WASHINGTON (AP) -- For political reasons, details are likely to be lacking in the heated debate over deep spending cuts that will dominate Congress in the coming weeks.
Americans embrace the abstract idea of reducing federal spending. But politicians know that public support fades when specific programs are targeted. That's why Republicans wrap their calls for deep spending cuts in broad generalities. And they say President Barack Obama should propose more detailed spending reductions.
Meanwhile the clock is ticking toward the March 1 start of major across-the-board spending cuts that both parties call unwise. These are the postponed cuts from the partial resolution of the so-called fiscal cliff on Jan. 1.
Some advocates say Americans will grudgingly accept cuts to popular programs if lawmakers craft them in a bipartisan way.
Yesterday, President Obama told reporters if Congress refuses to pay America's bills on time, then Social Security checks and veterans benefits will be delayed, that the US might have to stop paying its servicemembers and food inspectors and air traffic controllers.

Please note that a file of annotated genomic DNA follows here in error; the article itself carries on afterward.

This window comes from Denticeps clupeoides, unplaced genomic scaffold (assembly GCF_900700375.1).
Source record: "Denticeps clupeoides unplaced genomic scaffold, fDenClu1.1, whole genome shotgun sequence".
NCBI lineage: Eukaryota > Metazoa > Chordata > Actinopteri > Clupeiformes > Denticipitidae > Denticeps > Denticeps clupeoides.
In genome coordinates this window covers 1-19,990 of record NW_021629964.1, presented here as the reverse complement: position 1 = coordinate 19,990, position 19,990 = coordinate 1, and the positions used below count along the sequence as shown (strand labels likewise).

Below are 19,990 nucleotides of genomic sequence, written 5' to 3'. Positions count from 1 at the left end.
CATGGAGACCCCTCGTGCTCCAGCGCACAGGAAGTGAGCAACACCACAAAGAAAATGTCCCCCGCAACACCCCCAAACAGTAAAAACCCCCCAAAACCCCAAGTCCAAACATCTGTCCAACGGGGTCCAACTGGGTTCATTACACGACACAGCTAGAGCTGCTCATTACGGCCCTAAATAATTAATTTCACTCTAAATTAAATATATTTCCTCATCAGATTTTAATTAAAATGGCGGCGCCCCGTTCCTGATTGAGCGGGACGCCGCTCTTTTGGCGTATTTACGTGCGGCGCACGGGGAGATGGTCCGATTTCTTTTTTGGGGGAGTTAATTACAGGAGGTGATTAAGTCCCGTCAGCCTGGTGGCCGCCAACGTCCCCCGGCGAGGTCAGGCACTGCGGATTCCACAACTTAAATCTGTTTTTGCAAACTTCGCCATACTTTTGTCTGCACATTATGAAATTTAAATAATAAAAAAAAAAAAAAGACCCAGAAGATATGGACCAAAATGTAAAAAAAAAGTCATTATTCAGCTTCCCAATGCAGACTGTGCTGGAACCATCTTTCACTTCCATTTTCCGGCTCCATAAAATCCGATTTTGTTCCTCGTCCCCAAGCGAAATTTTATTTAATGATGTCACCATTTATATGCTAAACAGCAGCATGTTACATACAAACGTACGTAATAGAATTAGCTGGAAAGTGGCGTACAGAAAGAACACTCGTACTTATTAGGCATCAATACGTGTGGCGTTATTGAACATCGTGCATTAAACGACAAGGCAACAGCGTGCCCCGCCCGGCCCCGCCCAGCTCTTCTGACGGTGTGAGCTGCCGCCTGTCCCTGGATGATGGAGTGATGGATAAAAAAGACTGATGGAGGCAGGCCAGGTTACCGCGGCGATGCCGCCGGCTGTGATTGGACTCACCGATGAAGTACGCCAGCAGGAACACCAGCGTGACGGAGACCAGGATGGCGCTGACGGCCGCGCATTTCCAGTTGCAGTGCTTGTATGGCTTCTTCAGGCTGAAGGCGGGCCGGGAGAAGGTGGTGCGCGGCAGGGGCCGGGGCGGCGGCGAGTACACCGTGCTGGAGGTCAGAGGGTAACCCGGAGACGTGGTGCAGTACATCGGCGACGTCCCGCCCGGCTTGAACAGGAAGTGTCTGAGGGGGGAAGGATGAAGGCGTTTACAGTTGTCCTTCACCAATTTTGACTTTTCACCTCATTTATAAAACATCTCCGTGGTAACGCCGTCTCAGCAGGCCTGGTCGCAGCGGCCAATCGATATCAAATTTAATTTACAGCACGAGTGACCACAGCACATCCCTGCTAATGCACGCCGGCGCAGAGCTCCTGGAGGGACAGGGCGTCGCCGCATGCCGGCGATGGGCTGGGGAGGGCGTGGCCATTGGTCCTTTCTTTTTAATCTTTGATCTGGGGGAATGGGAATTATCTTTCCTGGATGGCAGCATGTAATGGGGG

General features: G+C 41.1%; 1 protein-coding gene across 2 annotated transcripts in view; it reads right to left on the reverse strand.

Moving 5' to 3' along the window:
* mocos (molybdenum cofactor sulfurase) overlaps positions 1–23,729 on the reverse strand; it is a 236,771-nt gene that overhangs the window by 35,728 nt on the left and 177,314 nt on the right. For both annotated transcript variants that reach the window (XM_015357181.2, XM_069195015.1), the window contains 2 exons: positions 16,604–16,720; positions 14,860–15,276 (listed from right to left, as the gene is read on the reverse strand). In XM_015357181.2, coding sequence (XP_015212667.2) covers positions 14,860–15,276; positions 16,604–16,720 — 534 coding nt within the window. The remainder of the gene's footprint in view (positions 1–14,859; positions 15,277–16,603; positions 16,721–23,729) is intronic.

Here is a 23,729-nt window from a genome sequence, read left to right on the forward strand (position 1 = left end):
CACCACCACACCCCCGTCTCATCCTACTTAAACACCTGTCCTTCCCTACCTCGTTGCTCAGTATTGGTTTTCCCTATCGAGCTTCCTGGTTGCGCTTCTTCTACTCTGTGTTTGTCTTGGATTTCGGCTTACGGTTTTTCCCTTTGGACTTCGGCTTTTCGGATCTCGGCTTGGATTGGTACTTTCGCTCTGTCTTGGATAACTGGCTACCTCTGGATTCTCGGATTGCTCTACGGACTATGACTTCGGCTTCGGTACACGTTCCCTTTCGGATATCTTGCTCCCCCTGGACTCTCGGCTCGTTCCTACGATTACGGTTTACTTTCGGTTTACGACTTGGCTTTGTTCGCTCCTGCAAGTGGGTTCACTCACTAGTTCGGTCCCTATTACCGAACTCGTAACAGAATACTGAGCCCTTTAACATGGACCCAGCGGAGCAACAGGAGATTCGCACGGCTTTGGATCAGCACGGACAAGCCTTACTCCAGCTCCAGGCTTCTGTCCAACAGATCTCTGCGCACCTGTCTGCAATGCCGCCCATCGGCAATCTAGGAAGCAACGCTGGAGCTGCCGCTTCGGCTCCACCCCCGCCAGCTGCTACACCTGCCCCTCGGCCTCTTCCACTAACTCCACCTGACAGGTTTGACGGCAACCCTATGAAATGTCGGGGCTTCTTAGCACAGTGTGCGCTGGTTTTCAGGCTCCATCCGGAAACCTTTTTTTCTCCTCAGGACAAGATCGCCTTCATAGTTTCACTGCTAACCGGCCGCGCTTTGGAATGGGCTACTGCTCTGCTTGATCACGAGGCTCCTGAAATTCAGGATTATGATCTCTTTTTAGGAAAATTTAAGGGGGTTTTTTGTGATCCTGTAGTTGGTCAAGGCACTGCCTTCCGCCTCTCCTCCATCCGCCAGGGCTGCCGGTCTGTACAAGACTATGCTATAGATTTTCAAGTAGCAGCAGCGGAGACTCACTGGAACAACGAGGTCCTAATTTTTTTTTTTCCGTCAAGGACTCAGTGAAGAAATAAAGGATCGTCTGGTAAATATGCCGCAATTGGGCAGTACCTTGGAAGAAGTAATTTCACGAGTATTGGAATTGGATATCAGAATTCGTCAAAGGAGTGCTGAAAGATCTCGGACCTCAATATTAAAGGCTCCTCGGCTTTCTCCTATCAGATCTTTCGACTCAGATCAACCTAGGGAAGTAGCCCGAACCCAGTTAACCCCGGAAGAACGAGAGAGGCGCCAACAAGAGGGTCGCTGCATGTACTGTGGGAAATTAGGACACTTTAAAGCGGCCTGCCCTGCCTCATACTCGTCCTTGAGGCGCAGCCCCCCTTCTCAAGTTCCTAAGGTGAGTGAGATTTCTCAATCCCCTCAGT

Beyond that, the president stated, every American could be harmed if markets go 'haywire' and the economy crashes again.
In response to that, Republicans are introducing bills they say would guarantee that seniors continue to get their Social Security and the military would still get paid.
Congress delayed passing bills like those the last time it threatened to shut down the government.
On Thursday, House Republicans will hold a retreat to talk about the impact a government shutdown would have and whether they should go through with it.
Republicans say the president can avoid a shutdown if he'll cut spending for every dollar the debt ceiling is raised.
President Obama says he remains willing to reduce the deficit by cutting spending and closing tax loopholes to raise money. But Republicans say this time only spending cuts are on the table. Firing back, Obama states Republicans 'will not collect a ransom in exchange for not crashing the American economy.'
Because of the uncertainty, people who receive government benefits - seniors, people on Medicare and military families - were advised to save whatever they can now to have money available if the worst case happens and their checks are cut off.